In the county the population was spread out with 23.80% under the age of 18, 8.00% from 18 to 24, 27.40% from 25 to 44, 24.20% from 45 to 64, and 16.50% who were 65 years of age or older. The median age was 39 years. For every 100 females there were 95.20 males. For every 100 females age 18 and over, there were 91.10 males.

The median income for a household in the county was $27,885, and the median income for a family was $34,033. Males had a median income of $26,118 versus $18,637 for females. The per capita income for the county was $13,785. About 12.90% of families and 17.10% of the population were below the poverty line, including 21.60% of those under age 18 and 19.00% of those age 65 or over.

Cities and towns[edit]

Notable natives[edit]

  • Hugo Black (1886–1971), born in Harlan, served as an associate justice of the U.S. Supreme Court from 1937 until 1971
  • LaFayette L. Patterson (1888–1987), born near Delta, served three terms in the U.S. Congress from 1928 to 1933
  • Byron Lavoy Cockrell (1935–2007), born in Lineville, rocket scientist and engineer
  • Bob Riley (b. 1944), Alabama's 52nd governor, native of Ashland

Places of interest[edit]

Clay County is home to parts of Cheaha State Park in the Talladega National Forest and Lake Wedowee on the eastern boundary. Outdoor adventures abound in Clay County and the surrounding area. The Pinhoti Trail system[8] weaves its way through the Talladega National Forest to Mt. Cheaha, the highest point in Alabama. Hikers along the trail may spy some of the local wildlife, including whitetail deer, wild turkey, and the rare bald eagle.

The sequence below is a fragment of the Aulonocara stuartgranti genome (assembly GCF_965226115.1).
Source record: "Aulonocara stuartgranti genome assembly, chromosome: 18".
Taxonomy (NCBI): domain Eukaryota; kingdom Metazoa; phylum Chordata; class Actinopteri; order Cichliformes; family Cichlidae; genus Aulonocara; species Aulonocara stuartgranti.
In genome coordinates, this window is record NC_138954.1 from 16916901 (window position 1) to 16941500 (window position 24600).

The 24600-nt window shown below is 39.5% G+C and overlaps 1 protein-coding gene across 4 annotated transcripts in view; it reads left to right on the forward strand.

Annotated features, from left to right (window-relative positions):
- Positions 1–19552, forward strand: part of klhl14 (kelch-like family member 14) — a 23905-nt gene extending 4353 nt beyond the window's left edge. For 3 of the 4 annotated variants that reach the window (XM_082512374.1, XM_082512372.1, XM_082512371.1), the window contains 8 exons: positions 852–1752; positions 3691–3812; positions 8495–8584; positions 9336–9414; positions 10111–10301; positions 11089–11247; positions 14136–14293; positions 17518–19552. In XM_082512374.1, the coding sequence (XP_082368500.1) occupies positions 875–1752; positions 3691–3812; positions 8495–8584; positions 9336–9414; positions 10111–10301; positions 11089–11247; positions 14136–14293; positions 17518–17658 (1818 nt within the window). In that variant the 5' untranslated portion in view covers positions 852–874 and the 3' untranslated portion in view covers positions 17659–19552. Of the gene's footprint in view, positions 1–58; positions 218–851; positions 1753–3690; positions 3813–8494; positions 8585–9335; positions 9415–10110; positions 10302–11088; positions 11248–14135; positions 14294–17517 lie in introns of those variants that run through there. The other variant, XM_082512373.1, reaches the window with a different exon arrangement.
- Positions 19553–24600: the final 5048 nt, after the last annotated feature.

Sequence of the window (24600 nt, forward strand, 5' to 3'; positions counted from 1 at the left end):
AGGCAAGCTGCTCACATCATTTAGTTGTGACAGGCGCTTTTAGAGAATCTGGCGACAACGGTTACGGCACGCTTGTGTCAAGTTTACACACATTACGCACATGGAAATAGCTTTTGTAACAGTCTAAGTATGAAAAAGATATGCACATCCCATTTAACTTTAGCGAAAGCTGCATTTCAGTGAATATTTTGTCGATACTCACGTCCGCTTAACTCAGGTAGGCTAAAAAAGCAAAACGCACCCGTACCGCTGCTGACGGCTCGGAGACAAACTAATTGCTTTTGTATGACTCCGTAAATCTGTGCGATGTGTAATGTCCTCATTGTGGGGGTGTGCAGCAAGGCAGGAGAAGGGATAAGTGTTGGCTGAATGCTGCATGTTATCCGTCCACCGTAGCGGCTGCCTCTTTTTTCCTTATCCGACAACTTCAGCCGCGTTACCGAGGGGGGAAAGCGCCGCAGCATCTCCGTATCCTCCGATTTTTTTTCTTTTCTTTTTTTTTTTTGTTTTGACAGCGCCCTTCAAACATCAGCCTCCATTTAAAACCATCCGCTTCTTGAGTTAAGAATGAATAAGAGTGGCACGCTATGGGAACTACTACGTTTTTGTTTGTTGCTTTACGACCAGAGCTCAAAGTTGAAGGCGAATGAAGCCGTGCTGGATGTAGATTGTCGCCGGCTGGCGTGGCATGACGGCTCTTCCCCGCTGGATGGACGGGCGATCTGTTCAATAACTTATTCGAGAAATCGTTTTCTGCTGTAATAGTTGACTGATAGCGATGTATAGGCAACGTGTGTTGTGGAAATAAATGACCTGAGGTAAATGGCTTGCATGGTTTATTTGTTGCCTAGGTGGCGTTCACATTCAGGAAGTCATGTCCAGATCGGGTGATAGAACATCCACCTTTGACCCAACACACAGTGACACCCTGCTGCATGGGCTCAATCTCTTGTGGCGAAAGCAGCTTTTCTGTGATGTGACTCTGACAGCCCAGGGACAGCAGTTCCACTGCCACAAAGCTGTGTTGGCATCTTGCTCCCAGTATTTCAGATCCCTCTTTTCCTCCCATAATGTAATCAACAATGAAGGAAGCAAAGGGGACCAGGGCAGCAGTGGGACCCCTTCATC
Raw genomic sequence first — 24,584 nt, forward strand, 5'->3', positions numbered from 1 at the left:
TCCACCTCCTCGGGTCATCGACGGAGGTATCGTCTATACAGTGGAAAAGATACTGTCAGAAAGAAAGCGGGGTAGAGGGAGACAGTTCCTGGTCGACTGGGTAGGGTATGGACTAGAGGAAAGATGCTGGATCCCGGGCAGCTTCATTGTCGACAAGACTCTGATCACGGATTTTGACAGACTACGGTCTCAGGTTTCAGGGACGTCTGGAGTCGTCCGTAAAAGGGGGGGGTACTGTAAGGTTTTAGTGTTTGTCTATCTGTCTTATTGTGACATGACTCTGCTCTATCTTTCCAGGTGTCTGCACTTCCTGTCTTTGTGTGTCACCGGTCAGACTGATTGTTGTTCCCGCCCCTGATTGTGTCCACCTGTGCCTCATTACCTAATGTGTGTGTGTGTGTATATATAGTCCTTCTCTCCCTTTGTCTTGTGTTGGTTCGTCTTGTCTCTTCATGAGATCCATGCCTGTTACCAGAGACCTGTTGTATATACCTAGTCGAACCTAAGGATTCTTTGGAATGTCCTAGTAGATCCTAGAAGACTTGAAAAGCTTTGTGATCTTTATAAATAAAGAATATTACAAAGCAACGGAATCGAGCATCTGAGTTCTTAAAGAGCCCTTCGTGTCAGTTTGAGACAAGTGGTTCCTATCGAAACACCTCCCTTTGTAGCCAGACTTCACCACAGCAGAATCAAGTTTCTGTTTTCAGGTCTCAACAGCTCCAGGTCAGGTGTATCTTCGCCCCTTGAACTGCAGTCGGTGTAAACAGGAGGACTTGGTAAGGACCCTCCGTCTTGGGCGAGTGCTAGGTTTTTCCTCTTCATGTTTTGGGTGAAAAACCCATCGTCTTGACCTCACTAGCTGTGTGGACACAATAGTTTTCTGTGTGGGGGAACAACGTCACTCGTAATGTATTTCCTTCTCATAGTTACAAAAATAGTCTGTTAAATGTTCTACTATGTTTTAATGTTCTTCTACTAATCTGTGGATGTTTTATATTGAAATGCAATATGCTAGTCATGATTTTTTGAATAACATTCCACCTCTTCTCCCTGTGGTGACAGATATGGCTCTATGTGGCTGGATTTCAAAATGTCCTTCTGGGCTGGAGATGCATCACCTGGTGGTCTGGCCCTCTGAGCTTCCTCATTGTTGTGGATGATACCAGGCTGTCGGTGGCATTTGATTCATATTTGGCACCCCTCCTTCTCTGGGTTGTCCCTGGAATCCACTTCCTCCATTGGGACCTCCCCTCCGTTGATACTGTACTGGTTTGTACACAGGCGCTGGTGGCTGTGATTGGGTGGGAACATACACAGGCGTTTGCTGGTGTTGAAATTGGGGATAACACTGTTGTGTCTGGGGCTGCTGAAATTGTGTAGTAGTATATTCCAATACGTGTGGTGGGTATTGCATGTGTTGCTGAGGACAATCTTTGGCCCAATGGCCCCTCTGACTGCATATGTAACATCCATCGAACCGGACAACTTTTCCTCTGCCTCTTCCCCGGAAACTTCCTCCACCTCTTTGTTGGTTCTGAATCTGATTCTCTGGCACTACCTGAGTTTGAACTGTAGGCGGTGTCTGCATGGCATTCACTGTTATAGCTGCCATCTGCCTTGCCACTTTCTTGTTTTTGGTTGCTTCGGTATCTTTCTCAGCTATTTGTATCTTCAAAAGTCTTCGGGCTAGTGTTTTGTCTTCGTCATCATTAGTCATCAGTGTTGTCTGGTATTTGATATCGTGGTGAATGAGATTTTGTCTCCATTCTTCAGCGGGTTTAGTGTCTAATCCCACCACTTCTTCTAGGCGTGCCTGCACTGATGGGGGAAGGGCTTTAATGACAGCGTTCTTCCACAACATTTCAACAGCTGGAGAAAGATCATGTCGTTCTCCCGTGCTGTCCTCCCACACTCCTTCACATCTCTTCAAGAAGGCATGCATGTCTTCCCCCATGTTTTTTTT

Home of Doc Hilt Trails for Off-Highway Vehicles. On May 5, 2010, Doc Hilt Trails was awarded the distinction of being a National Recreation Trail.[9] One of only two private motorized parks in the nation to ever be awarded the NRT designation.

Clay County has two sites listed on the National Register of Historic Places, the Hugo Black House (destroyed, but still listed) and the Clay County Courthouse.[10]

See also[edit]

References[edit]

  1. ^ United States Census Bureau. "2010 Census Data". United States Census Bureau. Retrieved 19 July 2012. 
  2. ^ Gannett, Henry (1905). The Origin of Certain Place Names in the United States. Govt. Print. Off. p. 83. 
  3. ^ Small Town Historic Markers, Alabama Tourism Department, retrieved 2011-02-02 
  4. ^ "Census 2000 U.S. Gazetteer Files: Counties". United States Census. Retrieved 2011-02-13. 
  5. ^ "U.S. Decennial Census". Census.gov. Retrieved June 30, 2013. 
  6. ^ "Annual Estimates of the Resident Population: April 1, 2010 to July 1, 2012". Census.gov. Retrieved June 30, 2013. 
  7. ^ "American FactFinder". United States Census Bureau. Retrieved 2008-01-31. 
  8. ^ "The Pinhoti Trail - Alabama & Georgia". PureBound.com. 2012. Retrieved July 16, 2012. 
  9. ^ "National Recreation Trail Database". AmericanTrails.org. 2012. Retrieved July 16, 2012. 
  10. ^ "National Register Information System". National Register of Historic Places. National Park Service. July 9, 2010. 

Coordinates: 33°16′20″N 85°51′40″W / 33.27222°N 85.86111°W / 33.27222; -85.86111